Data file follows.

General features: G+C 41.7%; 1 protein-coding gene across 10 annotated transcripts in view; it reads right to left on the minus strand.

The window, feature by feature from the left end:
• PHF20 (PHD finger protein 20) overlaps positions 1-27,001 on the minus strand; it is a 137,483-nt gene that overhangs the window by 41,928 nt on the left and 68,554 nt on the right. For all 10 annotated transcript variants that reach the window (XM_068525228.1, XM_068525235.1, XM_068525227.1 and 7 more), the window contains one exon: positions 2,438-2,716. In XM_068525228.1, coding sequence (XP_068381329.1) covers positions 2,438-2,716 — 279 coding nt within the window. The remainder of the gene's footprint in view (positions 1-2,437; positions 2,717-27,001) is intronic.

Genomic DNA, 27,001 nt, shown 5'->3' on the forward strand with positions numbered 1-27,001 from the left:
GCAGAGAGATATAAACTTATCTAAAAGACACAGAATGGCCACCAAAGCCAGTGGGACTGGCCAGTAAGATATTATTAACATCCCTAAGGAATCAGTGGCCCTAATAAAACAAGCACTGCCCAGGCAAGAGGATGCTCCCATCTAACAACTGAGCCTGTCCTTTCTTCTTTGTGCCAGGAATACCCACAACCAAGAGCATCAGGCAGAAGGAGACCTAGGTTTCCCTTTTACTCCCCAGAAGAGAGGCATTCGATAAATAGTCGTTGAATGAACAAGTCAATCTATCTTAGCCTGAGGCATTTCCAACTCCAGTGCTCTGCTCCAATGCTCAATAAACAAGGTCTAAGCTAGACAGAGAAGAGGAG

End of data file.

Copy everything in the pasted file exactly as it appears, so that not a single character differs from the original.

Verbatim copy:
General features: G+C 41.7%; 1 protein-coding gene across 10 annotated transcripts in view; it reads right to left on the minus strand.

The window, feature by feature from the left end:
• PHF20 (PHD finger protein 20) overlaps positions 1-27,001 on the minus strand; it is a 137,483-nt gene that overhangs the window by 41,928 nt on the left and 68,554 nt on the right. For all 10 annotated transcript variants that reach the window (XM_068525228.1, XM_068525235.1, XM_068525227.1 and 7 more), the window contains one exon: positions 2,438-2,716. In XM_068525228.1, coding sequence (XP_068381329.1) covers positions 2,438-2,716 — 279 coding nt within the window. The remainder of the gene's footprint in view (positions 1-2,437; positions 2,717-27,001) is intronic.

Genomic DNA, 27,001 nt, shown 5'->3' on the forward strand with positions numbered 1-27,001 from the left:
GCAGAGAGATATAAACTTATCTAAAAGACACAGAATGGCCACCAAAGCCAGTGGGACTGGCCAGTAAGATATTATTAACATCCCTAAGGAATCAGTGGCCCTAATAAAACAAGCACTGCCCAGGCAAGAGGATGCTCCCATCTAACAACTGAGCCTGTCCTTTCTTCTTTGTGCCAGGAATACCCACAACCAAGAGCATCAGGCAGAAGGAGACCTAGGTTTCCCTTTTACTCCCCAGAAGAGAGGCATTCGATAAATAGTCGTTGAATGAACAAGTCAATCTATCTTAGCCTGAGGCATTTCCAACTCCAGTGCTCTGCTCCAATGCTCAATAAACAAGGTCTAAGCTAGACAGAGAAGAGGAG